It was Birmingham’s Town Hall where Felix Mendelssohn chose to premiere his mighty oratorio Elijah in 1846.
By then the city venue had become a familiar place to the German composer who had performed here several times during the 1830s and 1840s.
Now the CBSO will be holding a short series of concerts at the Town Hall to celebrate Mendelssohn’s music with current principal guest conductor Edward Gardner, conducting a complete cycle of all five symphonies by the composer, along with other works by him.
“The well-known image of Mendelssohn is of the prodigy and musical polyglot, able to sight-read Bach fugues in any key, an incredible compositional facility and awesome melodist,” says Edward, who is currently rehearsing for English National Opera’s new production of Beethoven’s Fidelio.
“I agree with all this, but there’s so much more – his religious duality, with such a strong Jewish background and subsequent Lutheran beliefs, which spawn the great Reformation Symphony. There’s also a neurosis about his work, with revisions, and the disowning of early compositions. I find this all adds up to a far more complex character than we generally consider, and in many ways it confirms him as a real early Romantic composer.
“There’s intimacy and delicacy in these works, alongside the dramatic gestures, and I feel too large a hall can dwarf this. It’s also one of the first halls I heard the CBSO in, when I was still a chorister at Gloucester cathedral, so it’s a privilege for me to conduct there for the first time.”
And as he conducts, Edward Gardner will be facing the organ which Mendelssohn actually had installed in that position, and on which he performed to such acclaim.
“I’m incredibly proud to be performing his works in this environment that he loved so much, and I’m sure that will inform all of our music-making with a sense of immediacy to this great composer,” Edward declares.
“He had such respect for Birmingham, and the people who performed his music here, and the ovations he himself received. It’s so exciting to be re-creating this atmosphere in what could be considered ‘his’ hall.”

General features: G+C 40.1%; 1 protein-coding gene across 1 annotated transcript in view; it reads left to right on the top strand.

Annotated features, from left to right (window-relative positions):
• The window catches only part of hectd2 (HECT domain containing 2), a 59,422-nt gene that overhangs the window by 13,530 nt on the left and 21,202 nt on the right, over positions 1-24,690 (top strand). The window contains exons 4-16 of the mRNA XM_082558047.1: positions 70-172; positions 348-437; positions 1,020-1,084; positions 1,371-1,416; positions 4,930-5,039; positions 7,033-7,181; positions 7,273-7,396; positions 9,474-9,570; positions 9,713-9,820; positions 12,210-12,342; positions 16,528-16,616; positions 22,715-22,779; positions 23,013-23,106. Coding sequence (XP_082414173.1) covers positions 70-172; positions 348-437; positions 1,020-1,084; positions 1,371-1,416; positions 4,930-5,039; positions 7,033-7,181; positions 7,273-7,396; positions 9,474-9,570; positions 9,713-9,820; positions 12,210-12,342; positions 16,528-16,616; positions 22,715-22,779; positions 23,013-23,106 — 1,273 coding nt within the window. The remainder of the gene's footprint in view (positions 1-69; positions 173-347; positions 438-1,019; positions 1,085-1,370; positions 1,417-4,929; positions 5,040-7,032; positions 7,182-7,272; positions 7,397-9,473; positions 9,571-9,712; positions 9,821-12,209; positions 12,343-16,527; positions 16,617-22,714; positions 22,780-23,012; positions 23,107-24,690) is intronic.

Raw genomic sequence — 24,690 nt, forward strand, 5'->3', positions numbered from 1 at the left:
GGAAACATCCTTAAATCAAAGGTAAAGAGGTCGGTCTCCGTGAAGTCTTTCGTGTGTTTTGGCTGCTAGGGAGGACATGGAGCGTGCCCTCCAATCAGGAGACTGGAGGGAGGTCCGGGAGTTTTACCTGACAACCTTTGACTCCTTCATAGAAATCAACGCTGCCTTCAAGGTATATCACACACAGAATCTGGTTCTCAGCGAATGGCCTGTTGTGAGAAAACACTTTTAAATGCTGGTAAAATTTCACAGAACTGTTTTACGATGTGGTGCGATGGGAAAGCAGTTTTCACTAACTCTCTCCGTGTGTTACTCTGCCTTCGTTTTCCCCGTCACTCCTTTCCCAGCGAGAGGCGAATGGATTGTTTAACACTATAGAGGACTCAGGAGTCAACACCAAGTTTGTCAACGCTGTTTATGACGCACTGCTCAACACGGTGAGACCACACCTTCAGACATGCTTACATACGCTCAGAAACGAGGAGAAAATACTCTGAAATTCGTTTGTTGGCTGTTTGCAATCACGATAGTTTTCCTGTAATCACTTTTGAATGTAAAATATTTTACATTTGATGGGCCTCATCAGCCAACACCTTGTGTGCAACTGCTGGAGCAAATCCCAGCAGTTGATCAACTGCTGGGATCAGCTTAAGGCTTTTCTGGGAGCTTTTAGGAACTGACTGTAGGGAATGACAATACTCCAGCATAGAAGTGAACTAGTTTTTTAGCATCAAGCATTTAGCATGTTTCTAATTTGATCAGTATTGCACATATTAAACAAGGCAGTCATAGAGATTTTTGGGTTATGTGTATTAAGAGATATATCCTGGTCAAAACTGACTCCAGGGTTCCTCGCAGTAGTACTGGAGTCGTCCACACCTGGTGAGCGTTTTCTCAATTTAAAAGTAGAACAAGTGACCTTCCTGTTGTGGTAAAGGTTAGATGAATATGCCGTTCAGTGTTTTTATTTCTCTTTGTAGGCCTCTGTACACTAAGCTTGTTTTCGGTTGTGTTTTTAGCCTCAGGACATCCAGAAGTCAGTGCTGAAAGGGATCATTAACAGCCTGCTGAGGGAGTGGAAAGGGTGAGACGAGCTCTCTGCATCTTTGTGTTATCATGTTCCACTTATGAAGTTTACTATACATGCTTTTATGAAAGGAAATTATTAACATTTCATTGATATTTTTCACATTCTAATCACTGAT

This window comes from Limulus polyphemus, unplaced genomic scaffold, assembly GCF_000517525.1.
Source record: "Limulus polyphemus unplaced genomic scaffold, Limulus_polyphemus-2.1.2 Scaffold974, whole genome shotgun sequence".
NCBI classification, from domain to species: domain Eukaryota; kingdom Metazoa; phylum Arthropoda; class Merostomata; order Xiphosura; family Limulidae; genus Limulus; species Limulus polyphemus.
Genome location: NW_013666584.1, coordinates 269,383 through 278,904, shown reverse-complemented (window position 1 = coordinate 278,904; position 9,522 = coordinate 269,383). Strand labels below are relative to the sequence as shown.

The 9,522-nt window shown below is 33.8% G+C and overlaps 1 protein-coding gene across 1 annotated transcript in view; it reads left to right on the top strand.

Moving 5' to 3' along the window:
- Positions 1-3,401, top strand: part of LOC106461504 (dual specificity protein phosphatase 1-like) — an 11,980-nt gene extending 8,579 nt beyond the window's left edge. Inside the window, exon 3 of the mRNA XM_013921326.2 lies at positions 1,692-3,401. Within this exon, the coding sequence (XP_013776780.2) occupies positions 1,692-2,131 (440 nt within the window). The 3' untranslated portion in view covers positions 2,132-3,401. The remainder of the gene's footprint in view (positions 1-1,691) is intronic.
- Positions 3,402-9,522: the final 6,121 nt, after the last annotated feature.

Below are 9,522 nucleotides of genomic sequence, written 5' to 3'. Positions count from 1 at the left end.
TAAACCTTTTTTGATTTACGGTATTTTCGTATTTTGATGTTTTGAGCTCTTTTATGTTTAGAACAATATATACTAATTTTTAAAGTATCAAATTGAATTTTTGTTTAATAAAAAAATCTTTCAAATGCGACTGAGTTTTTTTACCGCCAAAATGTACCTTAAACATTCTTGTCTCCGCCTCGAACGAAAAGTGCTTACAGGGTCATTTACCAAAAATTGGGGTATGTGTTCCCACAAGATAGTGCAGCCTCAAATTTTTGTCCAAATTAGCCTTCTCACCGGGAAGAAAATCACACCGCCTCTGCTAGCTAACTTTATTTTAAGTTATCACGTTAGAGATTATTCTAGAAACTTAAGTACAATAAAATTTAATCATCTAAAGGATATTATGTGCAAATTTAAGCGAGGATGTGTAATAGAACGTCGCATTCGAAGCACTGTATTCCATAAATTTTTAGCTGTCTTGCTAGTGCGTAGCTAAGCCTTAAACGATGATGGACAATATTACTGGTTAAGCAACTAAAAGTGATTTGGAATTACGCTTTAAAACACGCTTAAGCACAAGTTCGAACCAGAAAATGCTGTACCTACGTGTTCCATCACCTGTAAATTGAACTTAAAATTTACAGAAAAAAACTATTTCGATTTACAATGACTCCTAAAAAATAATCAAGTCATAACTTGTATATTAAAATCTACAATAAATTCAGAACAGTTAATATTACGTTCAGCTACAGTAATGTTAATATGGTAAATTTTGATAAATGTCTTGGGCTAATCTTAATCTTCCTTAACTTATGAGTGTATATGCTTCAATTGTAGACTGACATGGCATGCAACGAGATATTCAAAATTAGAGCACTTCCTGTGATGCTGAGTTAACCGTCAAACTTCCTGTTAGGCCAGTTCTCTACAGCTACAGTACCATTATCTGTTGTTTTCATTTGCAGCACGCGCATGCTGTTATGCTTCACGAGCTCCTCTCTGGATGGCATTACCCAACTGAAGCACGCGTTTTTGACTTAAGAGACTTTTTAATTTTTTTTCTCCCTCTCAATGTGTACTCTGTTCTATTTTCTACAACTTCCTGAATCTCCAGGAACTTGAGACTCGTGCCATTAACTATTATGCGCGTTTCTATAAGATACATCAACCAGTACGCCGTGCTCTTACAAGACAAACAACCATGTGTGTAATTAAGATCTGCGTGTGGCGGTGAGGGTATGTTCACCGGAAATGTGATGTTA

Edward talks of Mendelssohn’s five symphonies, and how they stand in relation to the development of the form during the 19th century.
“My knee-jerk reaction would be to say they stand on their own, but it’s a little more complex than that,” Edward continues.
“The thrust of some of the allegro first and last movements have an air of Haydn and also a little bit of Beethoven, the stormy opening of the first symphony, or the allegro of the Reformation – I hear both composers.
“However in the lyrical slow movements, Mendelssohn’s extraordinary melodic genius comes out – the achingly beautiful slow movement of the third symphony for instance, that is high romance, and then I feel we’re looking forward to Schumann, Weber, and eventually Wagner (and it’s no coincidence that Wagner uses the recurring motif in the Reformation for his last opera, Parsifal) We tend to think of the great Romantic composers as writing angst-ridden dark movements, but the warmer sound and harmonies of Felix Mendelssohn are equally in this tradition.”
Edward laments the absence of Elijah from the current series. It’s a pity it can’t be fitted in as well.
“That’s true, but I’m sure we can find a place for this somewhere down the line! As I study the symphonies, I’m constantly wondering at the impact Elijah must have made in that comparatively intimate space- it must have sent the fear of God into everyone present!”
* Edward Gardner conducts the CBSO in Mendelssohn at Birmingham Town Hall on October 19 (3pm), October 24 (2.15pm) and at Symphony Hall on February 13 (7.30pm). Details on 0121 780 3333.